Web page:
Last Weekend Open, Sept. 24-25! Closed Oct. 1-26 for Shows.


Last chance to visit the gallery till fall.  We have lots of new items on display, but they will be packed up next week.  See our Fall schedule below.

The weather is lovely for hiking the trails now.  Fewer bugs, too!  If you haven’t tried out our new Pipsissewa Arboretum Trail, this will be the last time till next spring that you can see the leaves for identification.  You will then have to learn to id the plants by bark and shape!  That’s also a good way to learn and there are no bugs in the winter, so be sure to visit then also.

There are lots of reasons to walk in the woods.  Don’t take your phone, and learn to hear the silence.  Walking in the woods quietly and slowly has been shown to lower stress and blood pressure, and improve general well-being.  On the other hand, if you have kids, they can get the same results by yelling as loudly as they wish!

Here is an excerpt from an article on the Japanese style of “Forest Bathing”.

forest bathing

“In Japan, it’s called “shinrin-yoku,” which translates as forest bathing. It’s the practice of immersing yourself in nature to improve your well-being.

Participants wander into the woods for a slow, mindful walk to contemplate nature with all the senses. It’s not a hike, because you don’t go far or fast.

“We walked through the woods and were just able to absorb what was surrounding us: the beauty of nature, the beauty of the world, from the smallest details, the pebbles under your feet or the branches and the bark on the trees, to how the air felt and listening to the sounds around us,” said Rona London, who participated in a forest bathing experience at Mohonk Mountain House in New Paltz, New York. “It was absolutely wonderful.”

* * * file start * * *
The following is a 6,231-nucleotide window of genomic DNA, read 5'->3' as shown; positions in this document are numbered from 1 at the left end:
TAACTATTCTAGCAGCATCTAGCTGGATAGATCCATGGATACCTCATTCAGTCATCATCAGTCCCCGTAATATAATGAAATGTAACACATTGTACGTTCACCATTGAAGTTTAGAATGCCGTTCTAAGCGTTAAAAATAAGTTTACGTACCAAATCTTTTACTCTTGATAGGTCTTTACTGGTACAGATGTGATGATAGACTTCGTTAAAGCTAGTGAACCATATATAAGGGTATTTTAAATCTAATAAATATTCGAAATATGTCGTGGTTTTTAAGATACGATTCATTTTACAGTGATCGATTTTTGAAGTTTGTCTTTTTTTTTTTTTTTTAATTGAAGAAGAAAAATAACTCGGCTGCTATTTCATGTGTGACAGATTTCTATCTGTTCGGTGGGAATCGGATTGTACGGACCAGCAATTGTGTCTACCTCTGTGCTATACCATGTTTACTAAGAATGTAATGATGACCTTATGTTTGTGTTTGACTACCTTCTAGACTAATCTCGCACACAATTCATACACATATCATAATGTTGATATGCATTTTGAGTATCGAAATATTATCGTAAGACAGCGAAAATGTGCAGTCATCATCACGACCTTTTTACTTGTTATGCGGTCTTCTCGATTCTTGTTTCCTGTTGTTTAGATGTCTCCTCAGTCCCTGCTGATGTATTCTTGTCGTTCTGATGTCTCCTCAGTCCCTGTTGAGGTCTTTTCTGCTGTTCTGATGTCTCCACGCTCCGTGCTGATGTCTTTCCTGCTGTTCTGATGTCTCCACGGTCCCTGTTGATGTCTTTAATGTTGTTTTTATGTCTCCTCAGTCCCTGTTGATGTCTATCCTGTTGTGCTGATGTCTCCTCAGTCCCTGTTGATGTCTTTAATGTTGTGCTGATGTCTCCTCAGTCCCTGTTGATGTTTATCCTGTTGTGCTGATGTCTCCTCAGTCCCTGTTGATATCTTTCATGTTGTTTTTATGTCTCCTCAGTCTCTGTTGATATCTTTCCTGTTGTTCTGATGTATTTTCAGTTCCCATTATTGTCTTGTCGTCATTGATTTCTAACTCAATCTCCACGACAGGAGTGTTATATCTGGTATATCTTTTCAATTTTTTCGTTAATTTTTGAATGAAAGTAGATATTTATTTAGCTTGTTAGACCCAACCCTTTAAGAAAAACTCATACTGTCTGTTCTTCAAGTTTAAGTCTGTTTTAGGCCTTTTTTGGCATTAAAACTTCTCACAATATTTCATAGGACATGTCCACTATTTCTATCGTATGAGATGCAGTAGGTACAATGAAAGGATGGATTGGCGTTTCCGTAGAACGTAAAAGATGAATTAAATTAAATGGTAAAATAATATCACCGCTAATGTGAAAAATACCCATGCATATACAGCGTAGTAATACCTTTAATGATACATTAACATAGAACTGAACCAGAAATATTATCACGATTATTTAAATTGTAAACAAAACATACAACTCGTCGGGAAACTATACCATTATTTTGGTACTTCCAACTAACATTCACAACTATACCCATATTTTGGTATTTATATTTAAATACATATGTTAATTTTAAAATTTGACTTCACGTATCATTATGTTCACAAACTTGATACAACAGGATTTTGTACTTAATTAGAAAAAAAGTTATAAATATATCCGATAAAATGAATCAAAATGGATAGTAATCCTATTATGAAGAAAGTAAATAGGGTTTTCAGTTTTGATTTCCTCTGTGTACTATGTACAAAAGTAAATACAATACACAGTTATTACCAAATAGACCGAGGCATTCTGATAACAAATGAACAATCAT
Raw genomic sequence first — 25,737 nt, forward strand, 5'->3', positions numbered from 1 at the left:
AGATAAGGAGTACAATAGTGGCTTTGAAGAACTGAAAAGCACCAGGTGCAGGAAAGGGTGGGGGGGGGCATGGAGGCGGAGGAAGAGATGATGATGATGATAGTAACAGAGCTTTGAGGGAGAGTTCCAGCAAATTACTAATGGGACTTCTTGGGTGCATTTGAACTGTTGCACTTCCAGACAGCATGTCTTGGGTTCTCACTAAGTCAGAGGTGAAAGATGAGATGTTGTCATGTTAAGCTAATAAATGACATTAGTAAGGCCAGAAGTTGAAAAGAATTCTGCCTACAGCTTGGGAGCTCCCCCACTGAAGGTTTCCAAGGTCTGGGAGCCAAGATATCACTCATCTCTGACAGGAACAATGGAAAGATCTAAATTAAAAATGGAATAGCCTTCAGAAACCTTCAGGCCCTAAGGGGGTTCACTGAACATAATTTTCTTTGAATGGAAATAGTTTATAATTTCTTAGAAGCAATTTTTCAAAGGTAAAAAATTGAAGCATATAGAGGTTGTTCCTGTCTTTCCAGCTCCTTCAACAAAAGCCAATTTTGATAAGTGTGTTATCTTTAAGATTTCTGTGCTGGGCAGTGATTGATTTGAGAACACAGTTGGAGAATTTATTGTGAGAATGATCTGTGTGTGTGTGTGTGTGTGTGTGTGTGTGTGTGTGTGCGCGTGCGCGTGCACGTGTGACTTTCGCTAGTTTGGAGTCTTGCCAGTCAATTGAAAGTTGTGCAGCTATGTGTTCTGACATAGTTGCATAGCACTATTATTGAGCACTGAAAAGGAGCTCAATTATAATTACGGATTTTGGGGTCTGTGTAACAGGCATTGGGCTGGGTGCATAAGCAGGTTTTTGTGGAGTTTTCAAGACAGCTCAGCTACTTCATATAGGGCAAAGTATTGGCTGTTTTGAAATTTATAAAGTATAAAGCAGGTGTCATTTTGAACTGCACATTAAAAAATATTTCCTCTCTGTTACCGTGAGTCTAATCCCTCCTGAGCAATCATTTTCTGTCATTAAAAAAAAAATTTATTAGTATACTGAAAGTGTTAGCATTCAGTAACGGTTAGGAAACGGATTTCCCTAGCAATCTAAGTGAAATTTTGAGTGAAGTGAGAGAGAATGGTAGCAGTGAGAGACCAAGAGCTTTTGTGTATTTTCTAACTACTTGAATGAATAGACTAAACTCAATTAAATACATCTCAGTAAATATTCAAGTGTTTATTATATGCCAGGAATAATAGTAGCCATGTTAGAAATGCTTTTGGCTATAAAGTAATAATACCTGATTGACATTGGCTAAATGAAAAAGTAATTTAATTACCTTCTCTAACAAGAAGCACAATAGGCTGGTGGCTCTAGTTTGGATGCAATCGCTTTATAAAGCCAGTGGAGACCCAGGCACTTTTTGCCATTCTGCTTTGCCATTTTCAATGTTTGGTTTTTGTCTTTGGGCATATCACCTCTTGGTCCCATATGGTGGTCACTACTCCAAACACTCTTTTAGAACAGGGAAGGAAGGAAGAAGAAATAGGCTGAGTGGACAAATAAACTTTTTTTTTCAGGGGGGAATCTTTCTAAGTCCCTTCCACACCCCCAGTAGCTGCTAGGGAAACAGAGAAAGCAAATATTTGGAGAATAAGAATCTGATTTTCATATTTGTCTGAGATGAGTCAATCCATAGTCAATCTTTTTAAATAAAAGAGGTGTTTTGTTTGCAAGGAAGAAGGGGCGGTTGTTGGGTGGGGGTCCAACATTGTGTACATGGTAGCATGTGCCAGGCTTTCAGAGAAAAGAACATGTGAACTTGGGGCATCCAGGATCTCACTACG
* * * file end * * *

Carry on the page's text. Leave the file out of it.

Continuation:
The benefits of shinrin-yoku were formally recognized in the early 1980s by Japan’s Ministry of Agriculture, Forestry and Fisheries. While it might seem obvious that a walk in the woods is good for you, there’s also research on the physiological effects showing that it can lower blood pressure, heart rates and stress hormones.”




John C. Campbell Folk School


October 1, 2016 — October 2, 2016

Carol Kimmons and Patrick Ironwood will both be showing here.

Golden fall sunlight and brightly colored leaves provide a scenic backdrop for the John C. Campbell Folk School‘s Fall Festival. This treasured annual celebration of Appalachian culture, held on the Folk School’s Brasstown, North Carolina campus, heralds its 42nd anniversary in October.
Visit over 240 fine craft exhibitors tucked along the school’s winding wooded paths. Watch more than 40 artisans demonstrate traditional and contemporary crafts. Fill your ears with bluegrass, gospel, folk, and Celtic music on both days. Tap your toes to clogging, Morris, and Garland dance performances throughout the weekend.

Oktoberfest is coming!

37th Annual Nashville Oktoberfest

Dates: October 7, 8 & 9

Celebrate the traditions of Munich Oktoberfest for 3 days in the heart of Music City!  Oktoberfest is Nashville’s oldest-running festival & has been an annual tradition since 1980.
It’s not just a beer festival! Oktoberfest has something for EVERYONE:  delicious German food from 25+ restaurants & vendors, GREAT beer from both local & German breweries, tons kids & family events, over 150 Arts & Crafts vendors, German music stages, Wiener Dog races, the 2nd largest 5K run in Tennessee – and so much more!
Join 200,000 German fans in 2016 for the greatest Oktoberfest that Nashville has ever seen!

Ketner’s Mill Country Arts Fair

WHEN:  Saturday, October 15, 2016 –  9:00 a.m. to 6:00 p.m. EDT
Sunday, October 16, 2016 –  10:00 a.m. to 5:30 p.m. EDT.



Foothills Craft Guild Annual Fine Craft Show 
3rd weekend in November

November 18 – 20, 2016
Jacob Building, Chilhowee Park; Knoxville, Tennessee

Patrick Ironwood and Carol Kimmons will both be showing.


2 thoughts on “Last Weekend Open, Sept. 24-25! Closed Oct. 1-26 for Shows.

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